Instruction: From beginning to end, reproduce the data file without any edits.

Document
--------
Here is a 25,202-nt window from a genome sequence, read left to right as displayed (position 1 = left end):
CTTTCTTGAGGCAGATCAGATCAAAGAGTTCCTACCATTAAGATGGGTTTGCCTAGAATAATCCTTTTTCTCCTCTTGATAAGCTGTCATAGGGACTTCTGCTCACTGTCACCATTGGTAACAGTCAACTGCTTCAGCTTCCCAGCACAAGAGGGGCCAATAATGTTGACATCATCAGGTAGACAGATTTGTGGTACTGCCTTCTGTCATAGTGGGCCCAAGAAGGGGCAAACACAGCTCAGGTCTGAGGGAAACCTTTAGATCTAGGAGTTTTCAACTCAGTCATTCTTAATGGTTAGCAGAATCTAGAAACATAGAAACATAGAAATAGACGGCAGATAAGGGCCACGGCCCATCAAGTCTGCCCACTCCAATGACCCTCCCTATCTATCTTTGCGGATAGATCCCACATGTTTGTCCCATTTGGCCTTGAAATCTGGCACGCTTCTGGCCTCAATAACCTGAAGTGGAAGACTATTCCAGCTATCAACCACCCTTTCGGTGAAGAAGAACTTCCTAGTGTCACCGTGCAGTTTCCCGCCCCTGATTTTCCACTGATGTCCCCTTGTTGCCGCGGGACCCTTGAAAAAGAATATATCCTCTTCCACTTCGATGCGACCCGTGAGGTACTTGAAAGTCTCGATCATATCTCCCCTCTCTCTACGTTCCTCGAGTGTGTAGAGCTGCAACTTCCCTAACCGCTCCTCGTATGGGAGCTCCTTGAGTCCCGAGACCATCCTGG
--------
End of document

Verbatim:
Here is a 25,202-nt window from a genome sequence, read left to right as displayed (position 1 = left end):
CTTTCTTGAGGCAGATCAGATCAAAGAGTTCCTACCATTAAGATGGGTTTGCCTAGAATAATCCTTTTTCTCCTCTTGATAAGCTGTCATAGGGACTTCTGCTCACTGTCACCATTGGTAACAGTCAACTGCTTCAGCTTCCCAGCACAAGAGGGGCCAATAATGTTGACATCATCAGGTAGACAGATTTGTGGTACTGCCTTCTGTCATAGTGGGCCCAAGAAGGGGCAAACACAGCTCAGGTCTGAGGGAAACCTTTAGATCTAGGAGTTTTCAACTCAGTCATTCTTAATGGTTAGCAGAATCTAGAAACATAGAAACATAGAAATAGACGGCAGATAAGGGCCACGGCCCATCAAGTCTGCCCACTCCAATGACCCTCCCTATCTATCTTTGCGGATAGATCCCACATGTTTGTCCCATTTGGCCTTGAAATCTGGCACGCTTCTGGCCTCAATAACCTGAAGTGGAAGACTATTCCAGCTATCAACCACCCTTTCGGTGAAGAAGAACTTCCTAGTGTCACCGTGCAGTTTCCCGCCCCTGATTTTCCACTGATGTCCCCTTGTTGCCGCGGGACCCTTGAAAAAGAATATATCCTCTTCCACTTCGATGCGACCCGTGAGGTACTTGAAAGTCTCGATCATATCTCCCCTCTCTCTACGTTCCTCGAGTGTGTAGAGCTGCAACTTCCCTAACCGCTCCTCGTATGGGAGCTCCTTGAGTCCCGAGACCATCCTGG